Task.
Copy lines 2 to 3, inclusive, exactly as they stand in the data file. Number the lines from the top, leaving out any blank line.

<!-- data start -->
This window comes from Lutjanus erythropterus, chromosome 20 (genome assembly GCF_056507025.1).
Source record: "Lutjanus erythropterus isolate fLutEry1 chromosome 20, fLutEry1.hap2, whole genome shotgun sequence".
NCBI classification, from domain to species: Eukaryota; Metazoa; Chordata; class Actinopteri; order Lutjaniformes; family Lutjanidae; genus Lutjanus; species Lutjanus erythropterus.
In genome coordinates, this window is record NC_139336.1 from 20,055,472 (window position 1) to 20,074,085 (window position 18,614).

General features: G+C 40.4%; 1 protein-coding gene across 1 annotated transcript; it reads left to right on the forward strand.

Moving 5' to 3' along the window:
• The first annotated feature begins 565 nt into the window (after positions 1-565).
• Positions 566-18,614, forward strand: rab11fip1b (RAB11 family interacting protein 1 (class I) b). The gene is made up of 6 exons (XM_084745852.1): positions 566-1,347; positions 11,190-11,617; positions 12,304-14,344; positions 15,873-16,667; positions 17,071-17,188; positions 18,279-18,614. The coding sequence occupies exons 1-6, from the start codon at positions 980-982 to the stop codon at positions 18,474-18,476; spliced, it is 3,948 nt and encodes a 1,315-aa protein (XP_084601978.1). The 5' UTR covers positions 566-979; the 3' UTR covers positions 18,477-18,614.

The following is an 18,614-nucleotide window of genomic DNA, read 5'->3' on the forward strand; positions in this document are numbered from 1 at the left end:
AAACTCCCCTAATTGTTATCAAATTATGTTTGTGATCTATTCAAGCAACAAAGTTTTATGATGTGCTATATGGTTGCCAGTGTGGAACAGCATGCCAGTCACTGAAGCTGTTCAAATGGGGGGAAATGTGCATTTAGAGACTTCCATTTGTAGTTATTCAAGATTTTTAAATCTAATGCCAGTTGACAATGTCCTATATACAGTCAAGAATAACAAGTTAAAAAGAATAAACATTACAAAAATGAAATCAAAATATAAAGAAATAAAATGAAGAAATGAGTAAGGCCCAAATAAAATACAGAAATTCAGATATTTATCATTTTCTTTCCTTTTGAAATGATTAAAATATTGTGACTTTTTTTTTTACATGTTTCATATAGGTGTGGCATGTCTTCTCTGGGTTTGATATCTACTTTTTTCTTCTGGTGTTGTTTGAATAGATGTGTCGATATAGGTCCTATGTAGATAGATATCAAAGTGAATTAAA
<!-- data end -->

Source record: "Lutjanus erythropterus isolate fLutEry1 chromosome 20, fLutEry1.hap2, whole genome shotgun sequence".
NCBI classification, from domain to species: Eukaryota; Metazoa; Chordata; class Actinopteri; order Lutjaniformes; family Lutjanidae; genus Lutjanus; species Lutjanus erythropterus.